From the name implies, the head command shows by default the 10 top lines from a file. This command can be piped with other commands to produce standard output. The head command is a command-line utility through which you can easily retrieve the top data from a specified file and show the result to standard output.
We will explain in this tutorial, how to use the head command, a command-line utility on a Linux system. We will explain head command options with brief examples.
Syntax of Head Command
The head command has the following syntax:
head <options> <filename>
Options: Head options are used to specify the action which action performs on a file. For example, use option -n to specify the line number.
Filename: you can specify one or more file names as input using this argument. If you will not mention a file name then, it reads the standard raw input.
Use of head command with examples
We will discuss the following different uses of head command in this article:
Use of Head command without an option
When the head command is used with file name without any option then, in that case, it returns the first 10 lines of a given file as follows:
$ head filename.txt
For example, using the head command we want to retrieve the first 10 lines from our test file.
$ head testfile.txt
The following output returns on the terminal:
Print the specified lines using the head command
By using the -n (–lines) option along with the specified integer number, you can display the desired number of lines from a file as follows:
$ head -n <integer> filename.txt
For example, you want to print the first 20 lines from a file. In this case, you would mention 20 with option n as follows:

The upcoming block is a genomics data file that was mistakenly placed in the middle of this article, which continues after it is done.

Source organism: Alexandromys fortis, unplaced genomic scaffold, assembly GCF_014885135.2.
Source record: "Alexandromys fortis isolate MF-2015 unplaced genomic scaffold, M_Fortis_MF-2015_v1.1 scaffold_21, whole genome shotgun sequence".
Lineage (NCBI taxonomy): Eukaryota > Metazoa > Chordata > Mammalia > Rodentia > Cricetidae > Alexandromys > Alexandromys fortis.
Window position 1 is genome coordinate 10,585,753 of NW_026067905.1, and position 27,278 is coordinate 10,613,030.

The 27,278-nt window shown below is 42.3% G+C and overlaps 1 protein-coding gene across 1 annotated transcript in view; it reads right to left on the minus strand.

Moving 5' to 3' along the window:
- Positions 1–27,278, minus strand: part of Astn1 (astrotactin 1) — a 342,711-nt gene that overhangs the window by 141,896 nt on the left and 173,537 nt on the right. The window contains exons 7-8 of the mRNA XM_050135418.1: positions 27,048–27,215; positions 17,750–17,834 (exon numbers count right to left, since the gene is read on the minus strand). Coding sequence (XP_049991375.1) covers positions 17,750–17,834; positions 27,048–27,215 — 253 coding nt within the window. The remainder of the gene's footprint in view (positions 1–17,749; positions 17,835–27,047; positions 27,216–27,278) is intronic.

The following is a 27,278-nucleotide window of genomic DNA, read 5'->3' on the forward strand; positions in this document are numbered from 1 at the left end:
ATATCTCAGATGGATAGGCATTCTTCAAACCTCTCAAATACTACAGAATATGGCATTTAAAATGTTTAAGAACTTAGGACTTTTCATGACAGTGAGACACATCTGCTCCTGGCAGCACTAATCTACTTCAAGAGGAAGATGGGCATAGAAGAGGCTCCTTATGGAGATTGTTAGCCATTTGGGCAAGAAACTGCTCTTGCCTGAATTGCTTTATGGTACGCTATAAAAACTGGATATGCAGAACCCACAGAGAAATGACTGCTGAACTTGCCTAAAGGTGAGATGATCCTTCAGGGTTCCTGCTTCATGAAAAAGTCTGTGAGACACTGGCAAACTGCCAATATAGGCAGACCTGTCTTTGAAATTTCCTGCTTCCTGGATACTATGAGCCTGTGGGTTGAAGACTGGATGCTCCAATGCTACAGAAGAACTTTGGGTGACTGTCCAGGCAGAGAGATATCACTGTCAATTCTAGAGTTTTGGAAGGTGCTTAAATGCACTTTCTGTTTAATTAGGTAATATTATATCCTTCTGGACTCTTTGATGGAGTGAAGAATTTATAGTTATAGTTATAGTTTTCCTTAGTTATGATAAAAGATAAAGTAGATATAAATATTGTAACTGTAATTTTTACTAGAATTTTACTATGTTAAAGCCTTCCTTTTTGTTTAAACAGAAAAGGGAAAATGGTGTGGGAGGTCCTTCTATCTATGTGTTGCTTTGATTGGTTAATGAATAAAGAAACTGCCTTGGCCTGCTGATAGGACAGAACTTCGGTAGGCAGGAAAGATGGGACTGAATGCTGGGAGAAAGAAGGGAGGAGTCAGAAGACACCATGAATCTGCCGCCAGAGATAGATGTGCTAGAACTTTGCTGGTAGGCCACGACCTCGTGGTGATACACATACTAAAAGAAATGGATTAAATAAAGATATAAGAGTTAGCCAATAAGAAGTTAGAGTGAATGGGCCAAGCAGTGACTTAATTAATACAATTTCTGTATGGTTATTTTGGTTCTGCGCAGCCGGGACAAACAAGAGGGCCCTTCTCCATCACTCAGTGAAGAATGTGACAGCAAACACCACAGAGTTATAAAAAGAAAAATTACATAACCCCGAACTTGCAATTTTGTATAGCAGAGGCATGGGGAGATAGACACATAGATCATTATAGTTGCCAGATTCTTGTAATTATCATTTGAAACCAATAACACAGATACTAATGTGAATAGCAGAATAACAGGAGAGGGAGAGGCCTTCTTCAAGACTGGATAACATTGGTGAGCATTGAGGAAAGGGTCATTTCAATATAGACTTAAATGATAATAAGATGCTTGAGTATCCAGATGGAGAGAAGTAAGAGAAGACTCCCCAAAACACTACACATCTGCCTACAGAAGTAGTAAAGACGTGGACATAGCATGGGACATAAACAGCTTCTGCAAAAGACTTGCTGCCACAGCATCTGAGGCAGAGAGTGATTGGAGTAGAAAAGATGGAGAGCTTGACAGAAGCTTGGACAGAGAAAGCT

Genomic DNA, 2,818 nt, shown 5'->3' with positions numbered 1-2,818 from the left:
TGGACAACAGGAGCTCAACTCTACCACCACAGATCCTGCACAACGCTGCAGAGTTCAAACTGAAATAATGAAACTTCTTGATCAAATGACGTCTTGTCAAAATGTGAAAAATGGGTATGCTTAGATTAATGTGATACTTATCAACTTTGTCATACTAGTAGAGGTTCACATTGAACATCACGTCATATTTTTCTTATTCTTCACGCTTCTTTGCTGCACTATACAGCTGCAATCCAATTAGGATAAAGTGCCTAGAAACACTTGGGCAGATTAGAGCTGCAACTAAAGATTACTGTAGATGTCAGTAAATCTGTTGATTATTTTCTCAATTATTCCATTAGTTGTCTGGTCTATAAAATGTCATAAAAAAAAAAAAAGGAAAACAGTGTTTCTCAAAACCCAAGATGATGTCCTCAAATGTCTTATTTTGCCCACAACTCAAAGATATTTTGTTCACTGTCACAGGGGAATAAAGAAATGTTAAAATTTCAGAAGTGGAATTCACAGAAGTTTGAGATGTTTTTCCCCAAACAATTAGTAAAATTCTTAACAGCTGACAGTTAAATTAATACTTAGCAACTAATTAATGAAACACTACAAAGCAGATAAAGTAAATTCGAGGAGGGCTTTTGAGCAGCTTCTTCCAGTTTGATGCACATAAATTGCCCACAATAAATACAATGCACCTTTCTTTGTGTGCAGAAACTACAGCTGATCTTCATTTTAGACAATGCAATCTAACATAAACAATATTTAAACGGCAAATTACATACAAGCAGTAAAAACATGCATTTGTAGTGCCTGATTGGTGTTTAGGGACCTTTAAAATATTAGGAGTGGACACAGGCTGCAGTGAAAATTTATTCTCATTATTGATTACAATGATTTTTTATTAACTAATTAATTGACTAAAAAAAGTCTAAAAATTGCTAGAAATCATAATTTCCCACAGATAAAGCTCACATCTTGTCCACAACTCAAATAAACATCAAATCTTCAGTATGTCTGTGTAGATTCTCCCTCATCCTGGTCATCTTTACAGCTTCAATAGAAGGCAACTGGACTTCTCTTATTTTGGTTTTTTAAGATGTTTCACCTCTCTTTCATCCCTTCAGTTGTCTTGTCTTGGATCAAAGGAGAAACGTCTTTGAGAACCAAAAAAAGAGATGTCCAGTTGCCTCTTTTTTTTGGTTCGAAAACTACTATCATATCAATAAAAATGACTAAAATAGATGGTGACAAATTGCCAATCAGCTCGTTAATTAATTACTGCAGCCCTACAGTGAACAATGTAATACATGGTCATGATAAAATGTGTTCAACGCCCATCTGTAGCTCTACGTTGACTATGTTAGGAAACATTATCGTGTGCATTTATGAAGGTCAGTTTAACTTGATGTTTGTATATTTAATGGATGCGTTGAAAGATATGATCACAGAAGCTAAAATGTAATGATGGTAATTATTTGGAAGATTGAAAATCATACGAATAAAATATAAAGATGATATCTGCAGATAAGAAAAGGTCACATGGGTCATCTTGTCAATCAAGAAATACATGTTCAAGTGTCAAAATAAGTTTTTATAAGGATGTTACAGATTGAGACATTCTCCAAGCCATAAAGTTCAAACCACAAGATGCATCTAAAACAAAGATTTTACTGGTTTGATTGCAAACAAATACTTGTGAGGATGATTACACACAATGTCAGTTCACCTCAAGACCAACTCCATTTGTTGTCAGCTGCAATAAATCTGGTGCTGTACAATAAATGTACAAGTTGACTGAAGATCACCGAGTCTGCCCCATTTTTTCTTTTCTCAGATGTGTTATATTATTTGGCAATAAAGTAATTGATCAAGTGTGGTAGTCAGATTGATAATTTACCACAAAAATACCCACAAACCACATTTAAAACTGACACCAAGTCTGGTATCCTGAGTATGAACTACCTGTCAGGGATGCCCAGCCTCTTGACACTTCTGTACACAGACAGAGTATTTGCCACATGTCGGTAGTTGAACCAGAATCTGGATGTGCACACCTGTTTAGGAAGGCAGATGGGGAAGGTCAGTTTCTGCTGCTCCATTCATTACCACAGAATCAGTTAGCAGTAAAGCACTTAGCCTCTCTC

$ head -n 20 testfile.txt
You can also omit the option n from the above command and just mention the integer with a hyphen as follows:
$ head -20 testfile.txt
Print specified bytes using the head command
You can also print the specified number of bytes of a file by using the option ‘-c’ along with the head command as follows:
$ head -c <integer> filename.txt
Let’s explain with an example, to print the first 200 bytes of data from a file through the head command. You would run the following command:
$ head -c 200 testfile.txt
The multiplier suffix can also specify to display the bytes. For example,
The following multipliers you can use with a specified integer of bytes:
- b multiplies by 512.
- kB multiplied by 1000
- K multiplied by 1024
- MB multiplied by 1000000
- M multiplies by 1048576
To print the top 2 kilobytes, execute the following command:
$ head -c 2k testfile.txt
Specify multiple files as input with head command
The multiple files, you can also take as input with the head command as follows:
$ head testfile.txt testfile2.txt
The above-mentioned command will show you the top ten lines from each file name.
The same options are used with the head command in case of multiple files.
Head command use with the tail command
The head command can be also used with other commands. For example, to print the lines between 10 and 20 lines, you can use the tail command as follows:
$ head -n 20 testfile.txt | tail -10
Head command pipeline with other commands
The head command can also be used as a pipe with other commands. For example, to display the most recent 2 modified files use the following command:
$ ls -t /etc | head -n 2
We have given in this article a good understanding of the use of head command with all required options. We have seen how to use other commands with head commands effectively. By using the tail command with a head command, you can also display the last lines of a file on the terminal.
Karim Buzdar holds a degree in telecommunication engineering and holds several sysadmin certifications including CCNA RS, SCP, and ACE. As an IT engineer and technical author, he writes for various websites.